NC State Extension Publications


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Acetolactate synthase (ALS)-inhibiting herbicides (HG 2) cease the production of branched-chain amino acids, precursors to essential plant enzymes and structures. ALS-inhibiting herbicides can be applied pre- and postemergence. While there are many ALS-inhibiting herbicides labeled for soybeans, injury can still be prevalent. Injury symptomology includes plant stunting, root stunting (i.e. bottle brushing), chlorosis, and purpling of leaf veins. Initial injury can be mistaken for nutrient deficiency; development of ALS-inhibiting herbicide injury on soybeans will be a slow process. The ALS-inhibiting herbicides are phloem mobile which results in injury observed primarily on new plant growth. Injury from the ALS-inhibiting herbicides labeled for soybeans is usually transient, however, ALS-inhibiting herbicides not labeled for soybeans can result in plant death.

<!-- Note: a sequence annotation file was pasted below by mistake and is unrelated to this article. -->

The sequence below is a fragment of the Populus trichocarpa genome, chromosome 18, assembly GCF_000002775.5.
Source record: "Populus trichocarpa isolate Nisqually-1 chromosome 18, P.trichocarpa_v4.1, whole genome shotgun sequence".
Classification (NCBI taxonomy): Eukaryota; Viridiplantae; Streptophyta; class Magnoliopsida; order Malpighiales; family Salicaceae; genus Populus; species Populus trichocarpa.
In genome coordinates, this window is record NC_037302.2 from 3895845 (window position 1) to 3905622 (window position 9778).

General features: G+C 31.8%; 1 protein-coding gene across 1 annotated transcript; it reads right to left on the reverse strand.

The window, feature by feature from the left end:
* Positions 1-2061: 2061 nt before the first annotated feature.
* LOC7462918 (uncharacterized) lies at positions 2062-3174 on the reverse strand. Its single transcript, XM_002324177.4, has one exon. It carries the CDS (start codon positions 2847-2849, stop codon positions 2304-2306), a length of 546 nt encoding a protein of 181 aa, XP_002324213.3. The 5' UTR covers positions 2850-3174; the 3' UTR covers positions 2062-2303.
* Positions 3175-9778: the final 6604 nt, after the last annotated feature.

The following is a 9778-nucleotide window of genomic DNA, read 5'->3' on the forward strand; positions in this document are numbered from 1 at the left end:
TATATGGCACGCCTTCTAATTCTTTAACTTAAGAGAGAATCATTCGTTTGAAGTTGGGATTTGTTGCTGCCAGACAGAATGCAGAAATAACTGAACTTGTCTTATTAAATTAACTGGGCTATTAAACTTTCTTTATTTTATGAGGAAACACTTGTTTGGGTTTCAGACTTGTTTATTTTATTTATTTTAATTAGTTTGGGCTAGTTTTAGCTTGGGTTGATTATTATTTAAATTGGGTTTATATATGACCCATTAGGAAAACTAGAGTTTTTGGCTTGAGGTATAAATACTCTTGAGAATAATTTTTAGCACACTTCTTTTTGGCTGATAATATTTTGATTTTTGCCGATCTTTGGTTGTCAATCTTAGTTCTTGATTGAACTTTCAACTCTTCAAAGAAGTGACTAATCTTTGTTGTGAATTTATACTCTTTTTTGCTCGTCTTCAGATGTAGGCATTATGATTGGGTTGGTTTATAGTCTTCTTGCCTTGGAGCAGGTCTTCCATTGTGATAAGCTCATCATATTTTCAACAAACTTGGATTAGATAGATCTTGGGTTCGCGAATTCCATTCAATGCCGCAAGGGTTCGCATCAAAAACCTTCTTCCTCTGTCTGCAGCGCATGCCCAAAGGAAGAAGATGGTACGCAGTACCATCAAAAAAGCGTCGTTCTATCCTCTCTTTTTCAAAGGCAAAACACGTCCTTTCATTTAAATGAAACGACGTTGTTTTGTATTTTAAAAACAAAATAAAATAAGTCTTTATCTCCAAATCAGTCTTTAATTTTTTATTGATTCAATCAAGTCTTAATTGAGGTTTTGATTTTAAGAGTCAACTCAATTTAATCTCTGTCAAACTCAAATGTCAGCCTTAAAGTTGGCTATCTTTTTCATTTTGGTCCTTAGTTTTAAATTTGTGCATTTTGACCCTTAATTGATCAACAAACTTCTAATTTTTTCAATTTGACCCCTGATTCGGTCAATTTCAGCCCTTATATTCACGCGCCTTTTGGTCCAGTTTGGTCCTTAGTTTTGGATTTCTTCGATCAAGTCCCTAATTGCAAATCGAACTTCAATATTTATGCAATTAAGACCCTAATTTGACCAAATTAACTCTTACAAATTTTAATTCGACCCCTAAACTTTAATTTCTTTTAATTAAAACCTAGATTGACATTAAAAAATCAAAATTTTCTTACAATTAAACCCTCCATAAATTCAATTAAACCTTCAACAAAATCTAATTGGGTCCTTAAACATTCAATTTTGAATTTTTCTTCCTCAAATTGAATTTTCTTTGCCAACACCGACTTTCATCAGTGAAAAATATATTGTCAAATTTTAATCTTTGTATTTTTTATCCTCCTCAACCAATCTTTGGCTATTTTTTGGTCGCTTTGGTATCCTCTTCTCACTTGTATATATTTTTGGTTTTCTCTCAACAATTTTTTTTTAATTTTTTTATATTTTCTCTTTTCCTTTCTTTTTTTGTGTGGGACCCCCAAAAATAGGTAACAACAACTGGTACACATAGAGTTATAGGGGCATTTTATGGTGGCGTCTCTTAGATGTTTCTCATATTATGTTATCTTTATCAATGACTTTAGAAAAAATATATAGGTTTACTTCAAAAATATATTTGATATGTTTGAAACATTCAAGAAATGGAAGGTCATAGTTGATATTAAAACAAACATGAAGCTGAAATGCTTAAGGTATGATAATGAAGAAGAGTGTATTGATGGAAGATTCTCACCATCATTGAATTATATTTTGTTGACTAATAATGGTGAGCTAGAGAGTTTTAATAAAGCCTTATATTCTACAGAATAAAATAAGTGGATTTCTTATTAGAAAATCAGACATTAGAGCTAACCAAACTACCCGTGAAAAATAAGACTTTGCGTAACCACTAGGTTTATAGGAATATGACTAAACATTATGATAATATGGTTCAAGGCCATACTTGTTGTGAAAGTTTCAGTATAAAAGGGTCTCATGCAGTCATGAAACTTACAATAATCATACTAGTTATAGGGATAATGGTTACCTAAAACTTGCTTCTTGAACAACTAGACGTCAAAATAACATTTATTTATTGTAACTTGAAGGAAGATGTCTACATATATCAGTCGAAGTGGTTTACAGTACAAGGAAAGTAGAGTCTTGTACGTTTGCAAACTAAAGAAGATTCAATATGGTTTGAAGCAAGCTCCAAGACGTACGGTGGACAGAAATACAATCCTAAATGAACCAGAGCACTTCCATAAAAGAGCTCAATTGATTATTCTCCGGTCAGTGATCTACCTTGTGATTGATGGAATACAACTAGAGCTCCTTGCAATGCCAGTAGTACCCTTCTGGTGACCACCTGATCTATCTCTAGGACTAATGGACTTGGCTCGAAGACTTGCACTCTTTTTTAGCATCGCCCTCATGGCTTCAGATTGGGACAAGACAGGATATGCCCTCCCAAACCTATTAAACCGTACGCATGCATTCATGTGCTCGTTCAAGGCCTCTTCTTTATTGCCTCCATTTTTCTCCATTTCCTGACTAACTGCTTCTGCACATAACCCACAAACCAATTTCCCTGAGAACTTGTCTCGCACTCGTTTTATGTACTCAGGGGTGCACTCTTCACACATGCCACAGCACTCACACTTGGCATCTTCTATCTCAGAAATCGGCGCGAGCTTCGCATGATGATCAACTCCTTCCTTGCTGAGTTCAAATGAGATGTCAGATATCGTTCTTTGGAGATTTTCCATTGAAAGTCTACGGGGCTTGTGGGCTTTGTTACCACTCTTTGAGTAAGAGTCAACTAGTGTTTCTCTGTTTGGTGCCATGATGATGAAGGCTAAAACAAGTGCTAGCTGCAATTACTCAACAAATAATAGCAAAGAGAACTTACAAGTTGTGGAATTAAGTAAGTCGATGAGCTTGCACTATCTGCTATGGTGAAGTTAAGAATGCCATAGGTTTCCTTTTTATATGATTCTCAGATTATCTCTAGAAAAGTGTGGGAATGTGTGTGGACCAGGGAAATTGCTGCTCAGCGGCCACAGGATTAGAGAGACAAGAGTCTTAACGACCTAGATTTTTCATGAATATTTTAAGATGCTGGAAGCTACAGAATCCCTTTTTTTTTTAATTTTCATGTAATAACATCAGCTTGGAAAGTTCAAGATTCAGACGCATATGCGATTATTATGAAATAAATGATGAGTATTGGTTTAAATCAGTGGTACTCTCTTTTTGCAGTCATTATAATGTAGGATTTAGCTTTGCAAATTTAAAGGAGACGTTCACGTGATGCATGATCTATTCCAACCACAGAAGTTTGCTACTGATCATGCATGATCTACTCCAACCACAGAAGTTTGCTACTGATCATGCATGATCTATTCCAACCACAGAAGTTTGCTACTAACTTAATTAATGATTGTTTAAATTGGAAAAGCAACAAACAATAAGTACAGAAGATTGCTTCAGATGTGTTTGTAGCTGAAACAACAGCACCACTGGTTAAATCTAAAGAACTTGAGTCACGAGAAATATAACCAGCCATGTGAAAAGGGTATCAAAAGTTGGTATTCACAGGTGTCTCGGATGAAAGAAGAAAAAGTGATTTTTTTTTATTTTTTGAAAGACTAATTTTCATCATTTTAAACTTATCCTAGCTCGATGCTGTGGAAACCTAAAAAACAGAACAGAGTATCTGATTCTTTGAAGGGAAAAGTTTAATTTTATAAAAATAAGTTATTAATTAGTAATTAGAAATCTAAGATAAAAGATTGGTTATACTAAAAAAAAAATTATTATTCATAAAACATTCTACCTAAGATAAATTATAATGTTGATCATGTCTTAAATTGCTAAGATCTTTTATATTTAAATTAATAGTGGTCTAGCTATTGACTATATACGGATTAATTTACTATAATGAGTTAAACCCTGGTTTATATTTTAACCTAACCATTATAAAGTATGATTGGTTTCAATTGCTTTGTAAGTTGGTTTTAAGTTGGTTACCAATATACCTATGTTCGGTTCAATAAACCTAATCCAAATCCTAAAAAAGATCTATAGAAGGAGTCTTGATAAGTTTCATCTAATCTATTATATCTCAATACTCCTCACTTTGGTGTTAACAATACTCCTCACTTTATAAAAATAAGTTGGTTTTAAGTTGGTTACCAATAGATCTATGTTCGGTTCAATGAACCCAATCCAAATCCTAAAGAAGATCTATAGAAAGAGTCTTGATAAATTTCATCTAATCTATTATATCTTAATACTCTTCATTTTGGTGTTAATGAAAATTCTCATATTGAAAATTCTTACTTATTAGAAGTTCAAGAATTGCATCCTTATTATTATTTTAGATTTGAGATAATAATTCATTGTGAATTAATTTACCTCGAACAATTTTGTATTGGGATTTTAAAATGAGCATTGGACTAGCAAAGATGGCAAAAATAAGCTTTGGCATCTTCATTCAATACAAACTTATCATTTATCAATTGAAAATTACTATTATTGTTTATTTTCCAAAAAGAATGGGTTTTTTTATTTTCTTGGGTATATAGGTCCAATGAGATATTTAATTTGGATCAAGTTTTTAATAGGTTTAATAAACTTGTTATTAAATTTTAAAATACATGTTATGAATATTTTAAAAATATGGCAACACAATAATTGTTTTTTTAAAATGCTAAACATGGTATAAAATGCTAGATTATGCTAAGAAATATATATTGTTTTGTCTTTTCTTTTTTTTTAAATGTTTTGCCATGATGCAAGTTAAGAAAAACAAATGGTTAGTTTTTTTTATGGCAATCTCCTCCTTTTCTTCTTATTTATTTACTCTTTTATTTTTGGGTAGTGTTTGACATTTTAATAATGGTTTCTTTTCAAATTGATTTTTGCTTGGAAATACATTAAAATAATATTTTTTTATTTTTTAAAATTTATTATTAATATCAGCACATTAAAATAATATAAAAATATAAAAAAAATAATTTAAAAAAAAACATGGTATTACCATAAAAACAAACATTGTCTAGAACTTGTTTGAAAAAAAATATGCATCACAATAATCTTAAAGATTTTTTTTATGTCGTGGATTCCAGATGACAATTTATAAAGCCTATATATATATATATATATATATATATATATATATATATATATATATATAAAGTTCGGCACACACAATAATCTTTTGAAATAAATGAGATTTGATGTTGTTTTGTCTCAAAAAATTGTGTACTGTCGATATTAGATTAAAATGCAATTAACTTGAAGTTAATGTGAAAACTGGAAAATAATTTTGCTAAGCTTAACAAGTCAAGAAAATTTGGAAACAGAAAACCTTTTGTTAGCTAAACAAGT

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Since ALS-inhibiting herbicides can be applied pre- and post-emergence injury can be incurred on emerging and established soybean plants. If soybeans are injured by labeled ALS-inhibiting herbicides, injury will subside over time and no yield loss will occur.

Labeled rotation restrictions should be followed to ensure that soybeans are not injured by carryover of ALS-inhibiting herbicide labeled for other crops and vice versa. Depending on when the previous ALS-inhibiting herbicide was applied, yield losses can range significantly and are often environmentally dependent. Soybeans injured from physical drift from a non-labeled ALS-inhibiting herbicide, incurred injury can vary widely, depending on the dose. Physical drift can be avoided by spraying when the average wind speed is less than 10 miles an hour and mid-day or –afternoon to avoid a temperature inversion.


Extension Weed Specialist and Associate Professor
Crop & Soil Sciences
Graduate Research Assistant
Crop and Soil Sciences

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Publication date: Jan. 11, 2021

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